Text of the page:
Using PBC to Support Positive Interactions: Coaching Corner Webinar Series
Joyce Escorcia: The slide area maximizes full screen by clicking on the arrows in the top right corner. So, if you have any questions during the webcast, you can submit them through the purple Q&A widget. And so we'll try to answer these questions during the webcast. But, you know, if a full answer is needed or some follow up kind of support is needed, then we'll answer it later via email. So, please know that we capture all questions.
A copy of today's slide deck and additional resources are available in the resource list, which is the green widget, and we encourage you to download any resources on the links that you think might be useful. Throughout this session, we'll be using the blue chat widget to kind of engage with each other. You can also find additional answers to some of your common technical issues located in the yellow help widget, and that's at the bottom of your screen.
So, finally, at the conclusion of the webinar, we're going to find to post a slide with a link to an evaluation for the webinar. We request that you please complete the evaluation, as we use this formation to really help us better support you and improving our webinar presentations in the future. So, upon completion of the evaluation, you can download a certificate of completion for your participation in the webinar. If you're viewing the webinar with colleagues on one computer, that's completely fine. Only one person is registered for the webinar, so please forward the evaluation link to your colleagues, who also viewed the webinar, so that they can complete their evaluation and receive their certificate of completion.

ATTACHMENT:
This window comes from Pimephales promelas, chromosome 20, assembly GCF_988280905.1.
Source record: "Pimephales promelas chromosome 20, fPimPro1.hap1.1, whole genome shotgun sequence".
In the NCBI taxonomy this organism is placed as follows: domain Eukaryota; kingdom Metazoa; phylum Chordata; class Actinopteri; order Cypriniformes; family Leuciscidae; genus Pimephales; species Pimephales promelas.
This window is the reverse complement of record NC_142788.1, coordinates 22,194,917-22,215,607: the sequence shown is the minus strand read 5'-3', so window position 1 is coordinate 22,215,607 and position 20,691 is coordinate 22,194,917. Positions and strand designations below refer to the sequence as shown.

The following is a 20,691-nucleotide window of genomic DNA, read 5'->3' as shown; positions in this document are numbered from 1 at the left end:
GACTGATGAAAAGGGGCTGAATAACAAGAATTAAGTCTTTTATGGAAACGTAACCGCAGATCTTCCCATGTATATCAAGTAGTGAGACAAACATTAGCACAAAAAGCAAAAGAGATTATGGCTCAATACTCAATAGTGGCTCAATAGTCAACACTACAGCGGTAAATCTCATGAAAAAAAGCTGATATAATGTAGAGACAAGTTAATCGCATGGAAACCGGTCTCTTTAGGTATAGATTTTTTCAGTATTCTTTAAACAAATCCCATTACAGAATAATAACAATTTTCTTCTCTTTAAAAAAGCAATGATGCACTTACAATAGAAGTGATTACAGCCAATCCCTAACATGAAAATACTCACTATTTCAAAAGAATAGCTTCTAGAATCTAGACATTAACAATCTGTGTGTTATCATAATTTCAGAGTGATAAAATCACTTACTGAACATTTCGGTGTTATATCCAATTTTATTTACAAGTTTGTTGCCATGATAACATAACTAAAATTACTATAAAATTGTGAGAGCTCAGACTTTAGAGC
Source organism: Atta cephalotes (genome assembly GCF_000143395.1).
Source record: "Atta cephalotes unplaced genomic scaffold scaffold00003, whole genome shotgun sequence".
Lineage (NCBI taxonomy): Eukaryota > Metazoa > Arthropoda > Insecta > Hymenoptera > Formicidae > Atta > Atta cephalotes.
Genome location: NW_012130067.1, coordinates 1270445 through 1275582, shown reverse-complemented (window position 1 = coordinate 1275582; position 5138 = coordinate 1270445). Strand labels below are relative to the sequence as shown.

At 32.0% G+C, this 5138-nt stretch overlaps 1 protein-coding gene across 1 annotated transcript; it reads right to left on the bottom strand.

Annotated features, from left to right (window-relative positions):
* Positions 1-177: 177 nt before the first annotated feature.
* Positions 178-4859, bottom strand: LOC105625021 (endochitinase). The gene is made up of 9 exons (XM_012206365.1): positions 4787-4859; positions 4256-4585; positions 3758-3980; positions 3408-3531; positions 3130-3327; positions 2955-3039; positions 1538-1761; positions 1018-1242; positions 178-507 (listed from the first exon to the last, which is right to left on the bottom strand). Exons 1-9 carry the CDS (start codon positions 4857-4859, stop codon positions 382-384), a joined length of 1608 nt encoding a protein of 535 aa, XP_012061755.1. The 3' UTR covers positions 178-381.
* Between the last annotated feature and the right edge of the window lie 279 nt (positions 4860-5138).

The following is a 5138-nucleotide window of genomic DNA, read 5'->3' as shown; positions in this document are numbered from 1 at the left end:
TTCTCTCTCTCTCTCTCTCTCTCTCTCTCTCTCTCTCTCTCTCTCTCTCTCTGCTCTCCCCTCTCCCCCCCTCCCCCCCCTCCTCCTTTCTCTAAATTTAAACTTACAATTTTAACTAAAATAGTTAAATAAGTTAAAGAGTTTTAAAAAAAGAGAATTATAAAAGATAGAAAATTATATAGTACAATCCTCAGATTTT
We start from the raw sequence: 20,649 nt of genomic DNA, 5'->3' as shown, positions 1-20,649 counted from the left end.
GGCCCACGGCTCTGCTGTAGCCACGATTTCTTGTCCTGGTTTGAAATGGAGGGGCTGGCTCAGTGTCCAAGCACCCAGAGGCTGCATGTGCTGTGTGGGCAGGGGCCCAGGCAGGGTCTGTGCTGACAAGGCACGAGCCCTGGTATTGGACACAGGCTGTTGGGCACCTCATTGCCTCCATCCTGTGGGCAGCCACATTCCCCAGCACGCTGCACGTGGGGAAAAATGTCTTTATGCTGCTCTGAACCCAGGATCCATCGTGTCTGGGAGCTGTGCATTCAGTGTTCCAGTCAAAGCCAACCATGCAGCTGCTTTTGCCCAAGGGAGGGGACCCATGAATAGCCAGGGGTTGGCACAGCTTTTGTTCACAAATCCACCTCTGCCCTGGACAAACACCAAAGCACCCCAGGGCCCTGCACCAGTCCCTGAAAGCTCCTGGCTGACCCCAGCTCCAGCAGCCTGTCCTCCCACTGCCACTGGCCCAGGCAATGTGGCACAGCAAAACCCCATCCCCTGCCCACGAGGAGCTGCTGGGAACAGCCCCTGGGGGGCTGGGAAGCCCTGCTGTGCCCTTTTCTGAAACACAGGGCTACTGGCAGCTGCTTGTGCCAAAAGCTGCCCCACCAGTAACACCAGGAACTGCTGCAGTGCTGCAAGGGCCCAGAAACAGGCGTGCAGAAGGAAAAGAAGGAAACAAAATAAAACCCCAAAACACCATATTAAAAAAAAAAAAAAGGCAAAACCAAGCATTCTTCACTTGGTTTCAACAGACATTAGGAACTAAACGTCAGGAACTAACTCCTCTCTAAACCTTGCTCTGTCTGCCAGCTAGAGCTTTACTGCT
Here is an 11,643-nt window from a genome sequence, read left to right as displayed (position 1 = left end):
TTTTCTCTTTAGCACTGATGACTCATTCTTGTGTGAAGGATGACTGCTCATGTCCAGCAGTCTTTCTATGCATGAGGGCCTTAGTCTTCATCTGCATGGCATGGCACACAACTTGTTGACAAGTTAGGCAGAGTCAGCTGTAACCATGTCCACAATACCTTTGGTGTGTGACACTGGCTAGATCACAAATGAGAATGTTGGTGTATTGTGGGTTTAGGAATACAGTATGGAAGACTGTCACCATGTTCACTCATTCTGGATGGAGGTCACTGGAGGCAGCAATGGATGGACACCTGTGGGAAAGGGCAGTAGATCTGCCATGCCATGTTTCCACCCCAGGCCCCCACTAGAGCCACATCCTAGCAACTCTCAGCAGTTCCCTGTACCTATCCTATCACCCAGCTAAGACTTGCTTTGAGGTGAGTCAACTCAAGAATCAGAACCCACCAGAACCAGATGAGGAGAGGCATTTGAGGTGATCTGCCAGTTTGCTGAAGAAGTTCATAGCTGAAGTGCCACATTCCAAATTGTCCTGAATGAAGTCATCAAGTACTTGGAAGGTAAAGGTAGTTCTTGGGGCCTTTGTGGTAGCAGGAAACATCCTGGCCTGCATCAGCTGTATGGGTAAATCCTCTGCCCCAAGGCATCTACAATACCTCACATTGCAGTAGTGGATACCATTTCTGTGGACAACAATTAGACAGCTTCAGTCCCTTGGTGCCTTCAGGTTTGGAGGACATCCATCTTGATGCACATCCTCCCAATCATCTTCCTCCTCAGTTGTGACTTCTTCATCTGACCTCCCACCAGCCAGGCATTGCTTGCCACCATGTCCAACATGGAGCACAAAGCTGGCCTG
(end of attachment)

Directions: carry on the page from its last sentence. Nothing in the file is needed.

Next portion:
So, I think that is kind of it as far as for getting familiar with our space. We want to just start by going over some of our session objectives. So, [coughs] by the end of this presentation, we really want you to be able to identify practices that support positive interactions between all adults and children, to discuss ideas and strategies to use coaching to enhance those practices, and then also to explore resources that you can use in coaching and ongoing professional development to support positive interactions between adults and children. So, we're really looking forward to our time together.
So, we want to start out by giving you an opportunity to use that group-chat widget. And so we want to know how does coaching support positive interactions in your program? And that can be adult-to-child, adult-to-adult, adult-to-family, or it can even be child-to-child. So, please just use that group-chat widget to respond.